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Introduction to Archival Research: Who and What is an Archivist?

An archivist is . . .

n. ~ 1. An individual responsible for appraising, acquiring, arranging, describing, preserving, and providing access to records of enduring value, according to the principles of provenance, original order, and collective control to protect the materials' authenticity and context. - 2. An individual with responsibility for management and oversight of an archival repository or of records of enduring value.

Archival Career Advice

What do archivists do?

Archivists perform a wide variety of tasks. In a smaller archives, a few individuals may do everything while, in a larger archives, archivists may specialize in specific aspects of the work. Traditionally, an archivist works with donors or the staff of its parent institution to acquire new collections; organizes and rehouses collections (also known as processing); describes collections and writes finding aids; and assists researchers in using the collections. Some archivists specialize in the acquisition, management, description, and preservation of photographic or audiovisual materials or electronic records. Other aspects of the job may include records management, digitization, public outreach, writing, and teaching.

What qualities are employers looking for in an archivist?

Many employers will be looking for applicants who can work both independently and on a team; demonstrate strong research and writing skills; exhibit attention to detail; are creative problem solvers; and show a natural curiosity. Many positions will require work with databases, digitization, electronic records, websites, or social media so a solid background in basic computer skills will be essential. Some employers may also be looking for knowledge of a particular topic related to their collection, such as local history or aviation. Intern, volunteer, or other hands-on experience will often be a critical factor in deciding which applicant to hire.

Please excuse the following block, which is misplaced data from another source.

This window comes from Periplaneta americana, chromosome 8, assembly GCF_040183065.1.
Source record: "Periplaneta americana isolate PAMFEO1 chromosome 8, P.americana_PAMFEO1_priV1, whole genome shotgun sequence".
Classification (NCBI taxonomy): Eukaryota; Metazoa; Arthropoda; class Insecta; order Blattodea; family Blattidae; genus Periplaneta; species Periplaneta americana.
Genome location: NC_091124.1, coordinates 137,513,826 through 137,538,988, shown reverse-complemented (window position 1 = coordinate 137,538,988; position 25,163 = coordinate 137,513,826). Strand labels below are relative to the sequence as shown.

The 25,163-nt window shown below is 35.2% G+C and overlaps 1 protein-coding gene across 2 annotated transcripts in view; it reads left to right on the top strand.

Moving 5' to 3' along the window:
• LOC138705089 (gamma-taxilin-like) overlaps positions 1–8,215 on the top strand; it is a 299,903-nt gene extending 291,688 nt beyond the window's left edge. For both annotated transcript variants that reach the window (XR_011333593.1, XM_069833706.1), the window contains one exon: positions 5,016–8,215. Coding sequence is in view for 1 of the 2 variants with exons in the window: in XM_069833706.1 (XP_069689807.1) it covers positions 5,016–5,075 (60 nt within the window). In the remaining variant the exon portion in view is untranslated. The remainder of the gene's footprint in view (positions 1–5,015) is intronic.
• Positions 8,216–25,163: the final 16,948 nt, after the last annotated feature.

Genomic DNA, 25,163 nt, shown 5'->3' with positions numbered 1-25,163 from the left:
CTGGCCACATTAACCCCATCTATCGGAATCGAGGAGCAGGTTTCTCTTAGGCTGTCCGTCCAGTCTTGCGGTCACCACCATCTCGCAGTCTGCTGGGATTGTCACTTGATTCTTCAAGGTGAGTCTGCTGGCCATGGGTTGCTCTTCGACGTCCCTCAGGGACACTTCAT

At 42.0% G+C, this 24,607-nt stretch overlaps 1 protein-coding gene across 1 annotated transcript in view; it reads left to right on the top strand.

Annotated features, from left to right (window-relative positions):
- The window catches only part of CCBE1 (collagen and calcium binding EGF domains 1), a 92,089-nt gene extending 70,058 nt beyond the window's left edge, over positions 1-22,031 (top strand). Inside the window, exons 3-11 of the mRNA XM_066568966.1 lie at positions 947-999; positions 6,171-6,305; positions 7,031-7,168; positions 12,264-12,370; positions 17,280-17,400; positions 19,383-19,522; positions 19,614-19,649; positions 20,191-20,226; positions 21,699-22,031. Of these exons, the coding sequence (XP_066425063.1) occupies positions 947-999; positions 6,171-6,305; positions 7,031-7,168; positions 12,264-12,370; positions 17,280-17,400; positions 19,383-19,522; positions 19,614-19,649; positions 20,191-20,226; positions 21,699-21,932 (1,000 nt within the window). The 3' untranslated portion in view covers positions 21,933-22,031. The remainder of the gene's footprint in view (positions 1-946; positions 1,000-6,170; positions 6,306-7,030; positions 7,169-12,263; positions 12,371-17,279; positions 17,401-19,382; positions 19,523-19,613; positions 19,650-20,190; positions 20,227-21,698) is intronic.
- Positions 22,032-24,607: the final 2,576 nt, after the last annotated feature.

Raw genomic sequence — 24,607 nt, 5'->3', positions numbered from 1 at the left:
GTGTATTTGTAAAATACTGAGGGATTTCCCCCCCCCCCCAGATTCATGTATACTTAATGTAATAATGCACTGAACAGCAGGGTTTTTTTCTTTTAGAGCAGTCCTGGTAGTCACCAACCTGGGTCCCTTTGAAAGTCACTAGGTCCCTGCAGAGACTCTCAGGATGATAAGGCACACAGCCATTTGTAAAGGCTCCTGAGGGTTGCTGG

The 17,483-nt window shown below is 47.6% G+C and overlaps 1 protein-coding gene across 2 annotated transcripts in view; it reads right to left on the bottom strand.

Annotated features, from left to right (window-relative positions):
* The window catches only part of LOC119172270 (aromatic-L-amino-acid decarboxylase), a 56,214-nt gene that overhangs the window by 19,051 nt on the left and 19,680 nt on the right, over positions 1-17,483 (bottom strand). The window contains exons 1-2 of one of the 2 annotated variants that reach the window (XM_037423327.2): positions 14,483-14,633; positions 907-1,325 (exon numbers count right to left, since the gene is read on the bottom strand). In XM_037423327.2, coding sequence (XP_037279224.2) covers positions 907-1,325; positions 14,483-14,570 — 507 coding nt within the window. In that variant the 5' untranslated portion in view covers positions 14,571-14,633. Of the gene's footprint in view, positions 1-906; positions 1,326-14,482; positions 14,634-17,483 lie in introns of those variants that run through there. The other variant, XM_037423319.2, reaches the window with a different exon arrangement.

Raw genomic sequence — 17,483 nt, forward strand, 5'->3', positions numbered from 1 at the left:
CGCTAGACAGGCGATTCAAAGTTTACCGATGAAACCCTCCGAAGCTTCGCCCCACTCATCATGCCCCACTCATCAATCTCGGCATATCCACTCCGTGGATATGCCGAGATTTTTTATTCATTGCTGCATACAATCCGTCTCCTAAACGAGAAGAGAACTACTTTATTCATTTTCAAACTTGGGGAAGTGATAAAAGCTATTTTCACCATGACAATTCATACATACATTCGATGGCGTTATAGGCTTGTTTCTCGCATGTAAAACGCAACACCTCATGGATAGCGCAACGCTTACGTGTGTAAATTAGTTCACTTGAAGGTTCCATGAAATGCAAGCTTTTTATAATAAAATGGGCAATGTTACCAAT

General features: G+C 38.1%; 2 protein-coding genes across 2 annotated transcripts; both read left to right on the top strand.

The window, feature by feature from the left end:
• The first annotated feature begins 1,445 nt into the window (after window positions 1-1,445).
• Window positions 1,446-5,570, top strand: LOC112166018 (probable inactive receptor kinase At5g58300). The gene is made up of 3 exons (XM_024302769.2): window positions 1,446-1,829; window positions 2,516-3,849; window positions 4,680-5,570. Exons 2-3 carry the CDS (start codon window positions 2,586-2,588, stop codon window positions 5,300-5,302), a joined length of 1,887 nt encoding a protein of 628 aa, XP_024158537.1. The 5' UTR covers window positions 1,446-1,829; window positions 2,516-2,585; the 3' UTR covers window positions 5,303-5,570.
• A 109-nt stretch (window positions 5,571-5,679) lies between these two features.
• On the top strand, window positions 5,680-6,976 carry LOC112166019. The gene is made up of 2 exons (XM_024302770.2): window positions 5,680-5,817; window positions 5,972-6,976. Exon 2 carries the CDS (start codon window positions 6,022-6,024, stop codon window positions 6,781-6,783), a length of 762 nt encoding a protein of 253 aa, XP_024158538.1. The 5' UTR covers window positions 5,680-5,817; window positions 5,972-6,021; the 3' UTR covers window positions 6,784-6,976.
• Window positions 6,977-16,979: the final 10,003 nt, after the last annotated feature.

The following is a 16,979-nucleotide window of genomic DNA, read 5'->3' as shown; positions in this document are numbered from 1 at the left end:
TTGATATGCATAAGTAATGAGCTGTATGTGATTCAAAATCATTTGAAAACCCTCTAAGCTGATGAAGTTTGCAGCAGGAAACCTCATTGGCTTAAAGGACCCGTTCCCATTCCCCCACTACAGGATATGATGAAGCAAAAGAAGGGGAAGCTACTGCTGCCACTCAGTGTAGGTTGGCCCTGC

What degree do you need to be an archivist?

Many, but not all, employers will require a Master of Library Science "or equivalent."  A Master of Library Science was a common degree for new archivists, but as traditional library school programs have evolved, many universities have renamed the degree (often combining the terms "library" and "information") or have created a separate degree for the archives, records, and information management (often called a Master of Information Studies). A very limited number of universities have even created a degree specifically for archival studies. Employers generally recognize that these degrees tend to be similar. When deciding on a graduate school, look at the types of courses that are included in the curriculum, not just the name of the degree offered. Other common graduate degrees held by archivists include public history and museum studies. Some positions may only require an undergraduate degree, but a graduate degree will likely be "preferred."

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